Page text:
Written information can be an essential source of support in the promotion of lifestyle changes after a cancer diagnosis. This study aimed to identify and assess the quality of available online Patient Information Materials (PIMs) in relation to diet and nutrition for pelvic cancer patients. The online sources of the National Health Service, cancer centres and charitable organisations throughout the UK were searched. Content was assessed using an evidence-based checklist, and readability with two validated formulas. Consumer feedback was sought through Patient and Public Involvement (PPI) groups. Forty PIMs were identified; four were designed specifically for pelvic cancers (bladder, bowel, prostate) and 36 were generic (relevant for all cancers). Most PIMs had a good content score, with PIMs from charities scoring higher overall than PIMs from cancer centres [32 (4) Vs 23 (11), P<0.001]. Seventy-three percent of PIMs had a readability score within acceptable levels (6th-8th grade; reading ability of 11-14 year-olds). PPI contributors found most PIMs useful and comprehensive but lacking specific information needed to meet individual needs. There is limited availability of online PIMs for cancer survivors and even fewer tailored to pelvic cancers. Most materials have comprehensive content and acceptable readability. Some PIMs may require improvement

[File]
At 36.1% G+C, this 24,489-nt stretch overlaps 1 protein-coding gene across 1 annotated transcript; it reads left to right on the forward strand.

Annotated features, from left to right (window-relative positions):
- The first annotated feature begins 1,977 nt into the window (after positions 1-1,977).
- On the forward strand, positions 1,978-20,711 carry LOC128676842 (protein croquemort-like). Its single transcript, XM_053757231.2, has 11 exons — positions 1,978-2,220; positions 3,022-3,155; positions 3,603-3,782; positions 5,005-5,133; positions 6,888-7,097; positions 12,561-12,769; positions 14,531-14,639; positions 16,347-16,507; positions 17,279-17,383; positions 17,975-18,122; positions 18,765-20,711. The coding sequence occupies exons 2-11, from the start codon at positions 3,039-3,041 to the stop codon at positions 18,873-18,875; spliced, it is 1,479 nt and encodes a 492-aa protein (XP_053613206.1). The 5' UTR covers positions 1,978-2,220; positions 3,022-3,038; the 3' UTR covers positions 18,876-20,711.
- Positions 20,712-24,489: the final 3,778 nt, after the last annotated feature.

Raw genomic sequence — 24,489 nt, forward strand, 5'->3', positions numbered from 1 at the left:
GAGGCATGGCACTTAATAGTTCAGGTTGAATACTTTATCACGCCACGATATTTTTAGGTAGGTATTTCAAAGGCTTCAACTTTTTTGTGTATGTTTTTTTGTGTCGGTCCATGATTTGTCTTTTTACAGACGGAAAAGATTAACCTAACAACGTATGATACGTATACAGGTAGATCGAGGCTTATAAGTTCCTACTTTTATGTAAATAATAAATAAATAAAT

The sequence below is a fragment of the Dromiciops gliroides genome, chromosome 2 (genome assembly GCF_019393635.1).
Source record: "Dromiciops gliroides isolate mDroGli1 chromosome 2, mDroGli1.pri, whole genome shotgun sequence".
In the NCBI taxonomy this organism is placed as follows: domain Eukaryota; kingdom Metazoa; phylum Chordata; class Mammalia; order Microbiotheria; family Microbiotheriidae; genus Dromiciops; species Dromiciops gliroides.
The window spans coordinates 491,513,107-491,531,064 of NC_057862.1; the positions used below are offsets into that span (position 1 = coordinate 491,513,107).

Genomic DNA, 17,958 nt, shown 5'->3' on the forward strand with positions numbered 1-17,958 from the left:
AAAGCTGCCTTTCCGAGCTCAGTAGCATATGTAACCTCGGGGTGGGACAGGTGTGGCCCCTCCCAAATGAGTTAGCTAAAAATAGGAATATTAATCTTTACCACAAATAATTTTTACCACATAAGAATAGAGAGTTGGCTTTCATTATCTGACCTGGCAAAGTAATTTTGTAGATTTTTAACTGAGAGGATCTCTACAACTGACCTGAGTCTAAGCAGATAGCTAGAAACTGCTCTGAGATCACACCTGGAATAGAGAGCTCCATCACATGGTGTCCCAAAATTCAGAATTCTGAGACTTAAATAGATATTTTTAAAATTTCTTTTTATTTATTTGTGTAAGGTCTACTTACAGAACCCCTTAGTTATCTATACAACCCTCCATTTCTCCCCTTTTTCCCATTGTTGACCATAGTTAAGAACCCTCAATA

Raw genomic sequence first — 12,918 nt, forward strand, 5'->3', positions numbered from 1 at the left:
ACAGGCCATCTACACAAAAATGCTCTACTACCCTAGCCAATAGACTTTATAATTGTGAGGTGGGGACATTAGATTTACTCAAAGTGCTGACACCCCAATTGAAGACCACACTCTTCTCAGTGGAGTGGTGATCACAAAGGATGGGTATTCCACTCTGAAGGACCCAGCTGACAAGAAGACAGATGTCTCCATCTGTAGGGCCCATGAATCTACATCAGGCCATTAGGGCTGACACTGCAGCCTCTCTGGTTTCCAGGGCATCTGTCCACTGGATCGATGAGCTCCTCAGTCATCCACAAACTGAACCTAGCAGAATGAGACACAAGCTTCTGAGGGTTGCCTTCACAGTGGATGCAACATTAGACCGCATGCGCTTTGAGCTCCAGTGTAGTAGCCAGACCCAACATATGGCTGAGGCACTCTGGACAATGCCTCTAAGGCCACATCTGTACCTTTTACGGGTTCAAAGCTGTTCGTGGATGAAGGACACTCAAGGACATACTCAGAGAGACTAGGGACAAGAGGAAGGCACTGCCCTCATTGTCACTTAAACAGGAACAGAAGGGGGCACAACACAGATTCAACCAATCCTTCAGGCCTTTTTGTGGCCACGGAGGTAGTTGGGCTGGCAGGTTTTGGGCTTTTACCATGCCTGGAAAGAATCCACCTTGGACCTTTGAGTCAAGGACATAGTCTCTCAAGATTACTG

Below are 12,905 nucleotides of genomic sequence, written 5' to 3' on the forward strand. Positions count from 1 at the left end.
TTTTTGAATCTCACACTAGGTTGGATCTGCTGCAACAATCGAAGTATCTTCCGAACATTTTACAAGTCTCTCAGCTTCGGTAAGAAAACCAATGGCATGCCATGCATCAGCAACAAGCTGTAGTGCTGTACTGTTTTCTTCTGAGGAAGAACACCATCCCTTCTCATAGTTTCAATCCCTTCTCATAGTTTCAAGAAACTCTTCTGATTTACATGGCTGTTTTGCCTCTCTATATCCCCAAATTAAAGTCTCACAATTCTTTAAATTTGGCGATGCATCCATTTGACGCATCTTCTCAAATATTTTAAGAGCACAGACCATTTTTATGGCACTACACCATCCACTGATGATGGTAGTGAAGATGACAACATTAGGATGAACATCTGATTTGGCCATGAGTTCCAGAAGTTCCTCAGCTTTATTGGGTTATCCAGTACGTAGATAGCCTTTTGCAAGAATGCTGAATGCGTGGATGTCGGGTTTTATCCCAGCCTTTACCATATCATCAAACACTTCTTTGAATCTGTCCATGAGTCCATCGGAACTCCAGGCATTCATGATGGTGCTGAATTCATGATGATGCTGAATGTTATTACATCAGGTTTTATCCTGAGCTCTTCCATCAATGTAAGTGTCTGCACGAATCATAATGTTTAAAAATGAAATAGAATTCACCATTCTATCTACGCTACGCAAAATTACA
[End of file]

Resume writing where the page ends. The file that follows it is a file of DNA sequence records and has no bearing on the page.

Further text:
Consumption of a low glycemic index (GI) diet may be helpful in the management and prevention of diabetes and cardiovascular disease. The investigation of GI has been predominantly confined to white subjects. We hypothesized that differences in glycemic response (GR) may be observable in subjects of different ethnic origin. The objective of the present study was to determine GR to a high GI (glucose) and low GI (maltitol) test drink in subjects of different ethnic origin. In a randomized, single-blind crossover trial, 10 whites, 10 South Indians and 10 Chinese subjects consumed either glucose or maltitol test drink containing 50 g of one of the test products on different occasions. Capillary blood glucose samples were taken at 15 and 10 minutes before and 0, 15, 30, 45, 60, 90, 120, 150, and 180 minutes after consumption of the test drink. The incremental area under the curve of glucose and maltitol were not significantly different between the 3 groups. The mean GR for maltitol was 33.5% in whites, 32.9% in Chinese, and 23.1% in South Indians. The results presented here confirmed that there are no observable differences noted in GR to a high-GI or low-GI test drink between the 3 ethnically diverse groups. We conclude that different ethnic groups exhibit similar GR to low- and high-GI drinks, and GR to maltitol is similar irrespective of ethnic background.